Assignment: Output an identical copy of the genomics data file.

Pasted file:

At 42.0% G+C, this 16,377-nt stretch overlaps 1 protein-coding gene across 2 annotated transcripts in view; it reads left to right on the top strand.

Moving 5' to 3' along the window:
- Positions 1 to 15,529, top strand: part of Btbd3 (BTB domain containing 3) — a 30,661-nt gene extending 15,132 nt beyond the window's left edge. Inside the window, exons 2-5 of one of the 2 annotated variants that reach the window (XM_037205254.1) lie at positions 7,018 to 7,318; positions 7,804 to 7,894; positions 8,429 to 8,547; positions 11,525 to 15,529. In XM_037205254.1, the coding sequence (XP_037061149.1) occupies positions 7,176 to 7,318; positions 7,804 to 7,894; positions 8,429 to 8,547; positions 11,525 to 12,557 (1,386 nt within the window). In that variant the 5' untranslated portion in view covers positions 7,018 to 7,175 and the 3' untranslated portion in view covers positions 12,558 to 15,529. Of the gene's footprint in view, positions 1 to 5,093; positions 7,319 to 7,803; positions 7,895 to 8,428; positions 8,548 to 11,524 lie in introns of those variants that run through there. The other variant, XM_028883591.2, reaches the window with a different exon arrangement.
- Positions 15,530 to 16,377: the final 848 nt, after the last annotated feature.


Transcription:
At 42.0% G+C, this 16,377-nt stretch overlaps 1 protein-coding gene across 2 annotated transcripts in view; it reads left to right on the top strand.

Moving 5' to 3' along the window:
- Positions 1 to 15,529, top strand: part of Btbd3 (BTB domain containing 3) — a 30,661-nt gene extending 15,132 nt beyond the window's left edge. Inside the window, exons 2-5 of one of the 2 annotated variants that reach the window (XM_037205254.1) lie at positions 7,018 to 7,318; positions 7,804 to 7,894; positions 8,429 to 8,547; positions 11,525 to 15,529. In XM_037205254.1, the coding sequence (XP_037061149.1) occupies positions 7,176 to 7,318; positions 7,804 to 7,894; positions 8,429 to 8,547; positions 11,525 to 12,557 (1,386 nt within the window). In that variant the 5' untranslated portion in view covers positions 7,018 to 7,175 and the 3' untranslated portion in view covers positions 12,558 to 15,529. Of the gene's footprint in view, positions 1 to 5,093; positions 7,319 to 7,803; positions 7,895 to 8,428; positions 8,548 to 11,524 lie in introns of those variants that run through there. The other variant, XM_028883591.2, reaches the window with a different exon arrangement.
- Positions 15,530 to 16,377: the final 848 nt, after the last annotated feature.